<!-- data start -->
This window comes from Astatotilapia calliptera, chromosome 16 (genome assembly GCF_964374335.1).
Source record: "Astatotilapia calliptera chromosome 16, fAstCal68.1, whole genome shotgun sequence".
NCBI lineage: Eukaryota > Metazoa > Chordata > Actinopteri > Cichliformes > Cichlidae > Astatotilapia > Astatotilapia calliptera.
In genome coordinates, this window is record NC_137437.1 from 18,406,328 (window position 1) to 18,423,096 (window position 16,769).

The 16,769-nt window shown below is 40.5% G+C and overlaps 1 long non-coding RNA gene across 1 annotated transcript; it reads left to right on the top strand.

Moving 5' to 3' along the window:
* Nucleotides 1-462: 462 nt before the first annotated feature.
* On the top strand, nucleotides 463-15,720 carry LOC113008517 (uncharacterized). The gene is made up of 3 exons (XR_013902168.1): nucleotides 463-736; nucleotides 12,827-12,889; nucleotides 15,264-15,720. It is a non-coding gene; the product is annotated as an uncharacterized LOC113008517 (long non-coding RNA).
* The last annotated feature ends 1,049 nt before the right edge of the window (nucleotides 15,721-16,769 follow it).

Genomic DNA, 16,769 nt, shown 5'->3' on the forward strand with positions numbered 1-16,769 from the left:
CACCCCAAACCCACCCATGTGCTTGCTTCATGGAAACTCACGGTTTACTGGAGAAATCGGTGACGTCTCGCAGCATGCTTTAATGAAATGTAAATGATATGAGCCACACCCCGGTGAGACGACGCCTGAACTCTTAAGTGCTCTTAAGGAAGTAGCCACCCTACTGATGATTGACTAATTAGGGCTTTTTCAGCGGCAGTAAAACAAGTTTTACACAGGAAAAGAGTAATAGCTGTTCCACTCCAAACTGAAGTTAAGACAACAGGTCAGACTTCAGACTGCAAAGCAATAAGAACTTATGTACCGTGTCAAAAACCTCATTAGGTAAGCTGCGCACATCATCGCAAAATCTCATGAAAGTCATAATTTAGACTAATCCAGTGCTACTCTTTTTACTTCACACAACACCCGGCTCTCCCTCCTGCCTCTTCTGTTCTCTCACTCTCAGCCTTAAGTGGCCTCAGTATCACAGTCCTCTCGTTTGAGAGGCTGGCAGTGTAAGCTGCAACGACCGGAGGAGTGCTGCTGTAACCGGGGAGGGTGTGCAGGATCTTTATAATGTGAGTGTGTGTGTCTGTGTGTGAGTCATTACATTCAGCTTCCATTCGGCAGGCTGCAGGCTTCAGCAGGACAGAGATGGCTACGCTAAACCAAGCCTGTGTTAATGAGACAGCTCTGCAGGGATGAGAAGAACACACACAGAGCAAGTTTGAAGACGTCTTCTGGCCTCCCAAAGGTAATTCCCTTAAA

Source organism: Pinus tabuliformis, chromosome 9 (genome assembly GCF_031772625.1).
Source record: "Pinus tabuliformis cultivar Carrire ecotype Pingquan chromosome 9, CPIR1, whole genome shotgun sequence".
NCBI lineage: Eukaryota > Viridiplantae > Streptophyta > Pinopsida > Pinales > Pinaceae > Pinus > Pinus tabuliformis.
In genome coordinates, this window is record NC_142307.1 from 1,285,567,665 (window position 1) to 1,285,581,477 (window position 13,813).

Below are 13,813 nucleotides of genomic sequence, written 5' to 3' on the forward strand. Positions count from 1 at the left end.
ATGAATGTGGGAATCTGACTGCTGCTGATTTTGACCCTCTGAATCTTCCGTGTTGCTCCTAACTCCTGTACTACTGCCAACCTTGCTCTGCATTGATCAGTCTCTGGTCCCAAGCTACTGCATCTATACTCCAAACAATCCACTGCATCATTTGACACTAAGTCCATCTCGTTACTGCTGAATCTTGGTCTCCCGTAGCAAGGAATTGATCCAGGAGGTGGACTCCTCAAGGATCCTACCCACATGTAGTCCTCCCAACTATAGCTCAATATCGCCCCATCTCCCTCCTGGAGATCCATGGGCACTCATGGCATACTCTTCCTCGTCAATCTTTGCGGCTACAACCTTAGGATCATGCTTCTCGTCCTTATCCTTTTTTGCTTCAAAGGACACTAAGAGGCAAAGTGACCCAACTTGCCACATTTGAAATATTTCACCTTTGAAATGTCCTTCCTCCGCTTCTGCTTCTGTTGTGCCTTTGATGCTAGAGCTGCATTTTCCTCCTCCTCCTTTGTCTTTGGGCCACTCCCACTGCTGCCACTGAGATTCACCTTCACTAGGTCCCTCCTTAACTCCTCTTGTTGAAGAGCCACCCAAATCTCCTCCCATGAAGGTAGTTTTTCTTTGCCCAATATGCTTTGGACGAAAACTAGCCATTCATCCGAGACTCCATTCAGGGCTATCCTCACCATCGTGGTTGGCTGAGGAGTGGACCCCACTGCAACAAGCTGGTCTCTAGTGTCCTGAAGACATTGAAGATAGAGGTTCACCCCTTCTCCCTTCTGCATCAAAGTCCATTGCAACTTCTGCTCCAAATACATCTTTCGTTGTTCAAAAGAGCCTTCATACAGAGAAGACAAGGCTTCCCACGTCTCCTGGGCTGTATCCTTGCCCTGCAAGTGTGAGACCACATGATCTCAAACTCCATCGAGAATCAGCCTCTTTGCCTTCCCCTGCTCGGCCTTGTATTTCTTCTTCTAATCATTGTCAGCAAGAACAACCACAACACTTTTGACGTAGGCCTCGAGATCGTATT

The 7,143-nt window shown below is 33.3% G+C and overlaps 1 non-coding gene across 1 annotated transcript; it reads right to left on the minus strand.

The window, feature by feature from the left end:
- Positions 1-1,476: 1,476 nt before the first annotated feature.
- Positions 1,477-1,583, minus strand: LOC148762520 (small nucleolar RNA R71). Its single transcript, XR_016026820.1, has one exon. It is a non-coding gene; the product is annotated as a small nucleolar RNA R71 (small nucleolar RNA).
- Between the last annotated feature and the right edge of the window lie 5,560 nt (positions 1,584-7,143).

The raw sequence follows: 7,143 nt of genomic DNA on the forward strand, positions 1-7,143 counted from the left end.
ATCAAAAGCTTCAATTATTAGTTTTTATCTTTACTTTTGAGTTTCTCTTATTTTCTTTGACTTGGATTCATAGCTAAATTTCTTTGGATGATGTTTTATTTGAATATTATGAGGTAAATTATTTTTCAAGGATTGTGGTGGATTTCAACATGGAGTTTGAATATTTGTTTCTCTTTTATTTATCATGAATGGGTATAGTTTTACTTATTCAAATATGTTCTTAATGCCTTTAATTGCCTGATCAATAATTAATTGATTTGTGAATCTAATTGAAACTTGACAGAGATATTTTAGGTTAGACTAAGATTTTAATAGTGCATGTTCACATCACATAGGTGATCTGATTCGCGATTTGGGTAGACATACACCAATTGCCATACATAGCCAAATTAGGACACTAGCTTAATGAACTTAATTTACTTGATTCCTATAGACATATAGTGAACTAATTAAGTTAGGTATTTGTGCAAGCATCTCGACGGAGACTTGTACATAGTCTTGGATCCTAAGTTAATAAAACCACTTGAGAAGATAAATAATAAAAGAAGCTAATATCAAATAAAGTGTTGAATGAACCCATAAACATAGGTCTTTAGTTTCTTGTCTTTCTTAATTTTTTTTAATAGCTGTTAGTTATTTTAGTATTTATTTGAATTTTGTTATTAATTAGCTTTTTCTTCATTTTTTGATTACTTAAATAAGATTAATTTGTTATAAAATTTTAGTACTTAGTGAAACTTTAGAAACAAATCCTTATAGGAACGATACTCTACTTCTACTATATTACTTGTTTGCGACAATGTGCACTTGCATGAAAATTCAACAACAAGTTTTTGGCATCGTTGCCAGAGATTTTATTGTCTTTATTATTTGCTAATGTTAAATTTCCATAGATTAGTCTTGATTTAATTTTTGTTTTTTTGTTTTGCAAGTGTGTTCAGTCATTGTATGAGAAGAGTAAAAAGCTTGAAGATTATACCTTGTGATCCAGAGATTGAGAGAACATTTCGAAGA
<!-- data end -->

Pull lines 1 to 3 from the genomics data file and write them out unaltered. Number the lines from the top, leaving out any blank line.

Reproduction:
This window comes from Astatotilapia calliptera, chromosome 16 (genome assembly GCF_964374335.1).
Source record: "Astatotilapia calliptera chromosome 16, fAstCal68.1, whole genome shotgun sequence".
NCBI lineage: Eukaryota > Metazoa > Chordata > Actinopteri > Cichliformes > Cichlidae > Astatotilapia > Astatotilapia calliptera.